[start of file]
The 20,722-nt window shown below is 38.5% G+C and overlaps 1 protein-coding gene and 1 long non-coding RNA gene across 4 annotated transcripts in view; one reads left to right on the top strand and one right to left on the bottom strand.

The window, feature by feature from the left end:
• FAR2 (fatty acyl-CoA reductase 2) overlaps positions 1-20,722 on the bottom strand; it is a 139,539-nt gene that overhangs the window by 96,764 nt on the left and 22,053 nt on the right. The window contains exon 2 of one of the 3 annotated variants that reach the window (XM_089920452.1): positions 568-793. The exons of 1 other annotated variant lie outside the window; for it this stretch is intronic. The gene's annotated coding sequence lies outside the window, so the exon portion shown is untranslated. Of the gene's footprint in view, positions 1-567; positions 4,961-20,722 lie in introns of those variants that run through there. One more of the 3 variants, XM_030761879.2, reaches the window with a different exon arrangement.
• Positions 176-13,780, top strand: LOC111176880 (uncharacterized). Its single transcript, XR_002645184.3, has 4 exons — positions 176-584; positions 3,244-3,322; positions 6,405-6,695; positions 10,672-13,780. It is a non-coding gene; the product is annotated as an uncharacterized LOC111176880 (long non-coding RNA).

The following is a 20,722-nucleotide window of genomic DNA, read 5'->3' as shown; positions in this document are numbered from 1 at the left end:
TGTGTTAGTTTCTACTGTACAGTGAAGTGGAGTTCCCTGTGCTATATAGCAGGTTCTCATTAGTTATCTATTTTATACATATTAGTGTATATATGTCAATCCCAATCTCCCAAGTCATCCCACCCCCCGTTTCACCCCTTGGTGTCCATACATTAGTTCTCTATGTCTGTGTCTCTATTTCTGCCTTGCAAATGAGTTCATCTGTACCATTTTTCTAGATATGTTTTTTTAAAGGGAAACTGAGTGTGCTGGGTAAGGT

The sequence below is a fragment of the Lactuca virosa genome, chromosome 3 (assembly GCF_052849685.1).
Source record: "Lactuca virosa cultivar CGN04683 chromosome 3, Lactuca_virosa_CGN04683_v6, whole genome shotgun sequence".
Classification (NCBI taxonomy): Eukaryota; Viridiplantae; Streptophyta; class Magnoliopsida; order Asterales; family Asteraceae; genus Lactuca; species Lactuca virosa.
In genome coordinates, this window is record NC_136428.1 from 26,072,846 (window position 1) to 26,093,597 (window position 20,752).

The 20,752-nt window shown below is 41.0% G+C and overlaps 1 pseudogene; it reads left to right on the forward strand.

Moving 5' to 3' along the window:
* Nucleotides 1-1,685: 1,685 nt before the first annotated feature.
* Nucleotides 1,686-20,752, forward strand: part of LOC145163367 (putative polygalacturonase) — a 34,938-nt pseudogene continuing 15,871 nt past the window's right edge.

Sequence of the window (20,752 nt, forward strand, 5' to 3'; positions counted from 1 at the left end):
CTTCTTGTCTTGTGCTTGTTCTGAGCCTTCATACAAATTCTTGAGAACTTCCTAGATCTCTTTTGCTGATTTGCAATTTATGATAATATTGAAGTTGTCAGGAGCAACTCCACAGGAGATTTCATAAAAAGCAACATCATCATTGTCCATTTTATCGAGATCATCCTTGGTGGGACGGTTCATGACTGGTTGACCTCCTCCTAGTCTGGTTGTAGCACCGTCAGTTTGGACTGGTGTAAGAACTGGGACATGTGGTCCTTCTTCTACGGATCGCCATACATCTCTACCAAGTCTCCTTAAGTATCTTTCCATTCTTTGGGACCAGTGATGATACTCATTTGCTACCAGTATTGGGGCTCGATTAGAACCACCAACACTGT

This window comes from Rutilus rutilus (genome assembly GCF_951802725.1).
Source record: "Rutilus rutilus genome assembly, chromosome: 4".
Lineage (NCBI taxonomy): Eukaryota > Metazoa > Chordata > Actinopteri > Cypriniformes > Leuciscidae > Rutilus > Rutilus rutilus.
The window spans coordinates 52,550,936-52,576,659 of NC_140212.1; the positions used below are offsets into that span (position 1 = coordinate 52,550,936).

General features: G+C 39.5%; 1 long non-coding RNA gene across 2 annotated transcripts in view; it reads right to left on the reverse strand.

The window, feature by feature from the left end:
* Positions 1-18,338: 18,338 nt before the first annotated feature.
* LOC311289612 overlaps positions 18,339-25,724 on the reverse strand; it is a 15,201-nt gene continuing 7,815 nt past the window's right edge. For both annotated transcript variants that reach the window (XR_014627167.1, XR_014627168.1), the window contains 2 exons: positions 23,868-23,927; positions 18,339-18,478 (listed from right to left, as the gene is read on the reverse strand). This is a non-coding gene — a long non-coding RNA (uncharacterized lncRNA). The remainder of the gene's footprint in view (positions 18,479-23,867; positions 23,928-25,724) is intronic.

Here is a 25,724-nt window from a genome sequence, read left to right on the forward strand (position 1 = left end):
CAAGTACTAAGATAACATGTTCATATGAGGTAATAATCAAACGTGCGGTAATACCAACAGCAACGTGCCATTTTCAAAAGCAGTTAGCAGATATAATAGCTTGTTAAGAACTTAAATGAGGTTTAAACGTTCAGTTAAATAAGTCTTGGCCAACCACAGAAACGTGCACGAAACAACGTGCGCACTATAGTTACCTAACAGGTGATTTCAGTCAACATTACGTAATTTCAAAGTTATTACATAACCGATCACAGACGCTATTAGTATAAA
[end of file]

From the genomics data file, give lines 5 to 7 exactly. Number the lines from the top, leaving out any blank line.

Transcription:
The following is a 20,722-nucleotide window of genomic DNA, read 5'->3' as shown; positions in this document are numbered from 1 at the left end:
TGTGTTAGTTTCTACTGTACAGTGAAGTGGAGTTCCCTGTGCTATATAGCAGGTTCTCATTAGTTATCTATTTTATACATATTAGTGTATATATGTCAATCCCAATCTCCCAAGTCATCCCACCCCCCGTTTCACCCCTTGGTGTCCATACATTAGTTCTCTATGTCTGTGTCTCTATTTCTGCCTTGCAAATGAGTTCATCTGTACCATTTTTCTAGATATGTTTTTTTAAAGGGAAACTGAGTGTGCTGGGTAAGGT

The sequence below is a fragment of the Lactuca virosa genome, chromosome 3 (assembly GCF_052849685.1).